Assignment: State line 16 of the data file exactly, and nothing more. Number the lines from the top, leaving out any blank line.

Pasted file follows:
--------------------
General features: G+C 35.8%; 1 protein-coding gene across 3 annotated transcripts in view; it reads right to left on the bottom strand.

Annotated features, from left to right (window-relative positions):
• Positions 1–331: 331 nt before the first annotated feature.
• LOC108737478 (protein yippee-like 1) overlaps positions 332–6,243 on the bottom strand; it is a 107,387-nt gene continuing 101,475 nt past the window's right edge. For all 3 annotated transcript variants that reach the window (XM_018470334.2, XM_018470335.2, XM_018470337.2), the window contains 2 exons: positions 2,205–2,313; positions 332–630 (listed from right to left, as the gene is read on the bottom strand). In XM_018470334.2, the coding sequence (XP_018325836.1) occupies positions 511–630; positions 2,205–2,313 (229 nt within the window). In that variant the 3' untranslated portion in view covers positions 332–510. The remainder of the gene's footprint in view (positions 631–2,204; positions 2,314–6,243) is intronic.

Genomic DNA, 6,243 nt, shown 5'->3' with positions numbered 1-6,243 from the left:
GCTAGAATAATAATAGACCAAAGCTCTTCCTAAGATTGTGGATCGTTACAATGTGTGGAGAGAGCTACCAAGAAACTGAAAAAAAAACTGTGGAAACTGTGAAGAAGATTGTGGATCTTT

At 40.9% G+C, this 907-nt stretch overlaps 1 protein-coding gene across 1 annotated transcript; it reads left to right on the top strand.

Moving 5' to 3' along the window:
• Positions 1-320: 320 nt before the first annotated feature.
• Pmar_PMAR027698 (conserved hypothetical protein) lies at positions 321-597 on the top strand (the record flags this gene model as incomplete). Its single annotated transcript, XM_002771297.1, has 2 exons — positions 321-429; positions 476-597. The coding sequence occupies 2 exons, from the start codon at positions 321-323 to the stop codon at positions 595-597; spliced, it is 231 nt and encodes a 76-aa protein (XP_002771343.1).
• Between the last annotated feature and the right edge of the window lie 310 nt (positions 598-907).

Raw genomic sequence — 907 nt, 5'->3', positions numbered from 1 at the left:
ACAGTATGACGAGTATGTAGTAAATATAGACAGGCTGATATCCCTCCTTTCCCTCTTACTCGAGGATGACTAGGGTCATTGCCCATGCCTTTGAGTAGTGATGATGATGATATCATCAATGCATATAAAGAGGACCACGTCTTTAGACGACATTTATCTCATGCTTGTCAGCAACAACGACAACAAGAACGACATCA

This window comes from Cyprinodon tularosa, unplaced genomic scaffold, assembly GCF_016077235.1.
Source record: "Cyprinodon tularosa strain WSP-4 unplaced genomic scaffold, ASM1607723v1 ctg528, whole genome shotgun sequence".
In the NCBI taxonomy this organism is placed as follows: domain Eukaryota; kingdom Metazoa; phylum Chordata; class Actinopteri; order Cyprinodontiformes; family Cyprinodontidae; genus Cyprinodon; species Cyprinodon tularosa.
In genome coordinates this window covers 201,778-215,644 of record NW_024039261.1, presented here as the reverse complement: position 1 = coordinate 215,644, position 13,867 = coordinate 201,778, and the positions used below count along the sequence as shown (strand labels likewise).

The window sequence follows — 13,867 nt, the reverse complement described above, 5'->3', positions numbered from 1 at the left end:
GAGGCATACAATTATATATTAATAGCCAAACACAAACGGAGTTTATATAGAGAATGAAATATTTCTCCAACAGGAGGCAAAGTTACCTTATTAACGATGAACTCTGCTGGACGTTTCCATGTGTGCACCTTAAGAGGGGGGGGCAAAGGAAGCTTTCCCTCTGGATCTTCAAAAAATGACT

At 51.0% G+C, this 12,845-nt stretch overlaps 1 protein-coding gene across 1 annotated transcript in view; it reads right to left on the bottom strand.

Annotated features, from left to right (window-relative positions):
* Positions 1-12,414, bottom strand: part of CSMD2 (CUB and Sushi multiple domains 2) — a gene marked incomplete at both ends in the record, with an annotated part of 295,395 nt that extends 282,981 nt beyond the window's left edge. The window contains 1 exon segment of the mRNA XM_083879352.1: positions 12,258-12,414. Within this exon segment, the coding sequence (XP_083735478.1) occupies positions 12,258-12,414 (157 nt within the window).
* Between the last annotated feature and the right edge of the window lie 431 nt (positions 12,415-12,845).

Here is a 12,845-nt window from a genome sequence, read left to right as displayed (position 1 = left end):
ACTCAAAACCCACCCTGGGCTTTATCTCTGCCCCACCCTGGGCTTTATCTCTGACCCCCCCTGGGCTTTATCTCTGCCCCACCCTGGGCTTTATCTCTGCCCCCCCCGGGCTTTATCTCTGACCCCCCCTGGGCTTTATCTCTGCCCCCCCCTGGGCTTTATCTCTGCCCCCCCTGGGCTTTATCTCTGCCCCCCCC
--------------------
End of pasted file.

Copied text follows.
In the NCBI taxonomy this organism is placed as follows: domain Eukaryota; kingdom Metazoa; phylum Chordata; class Actinopteri; order Cyprinodontiformes; family Cyprinodontidae; genus Cyprinodon; species Cyprinodon tularosa.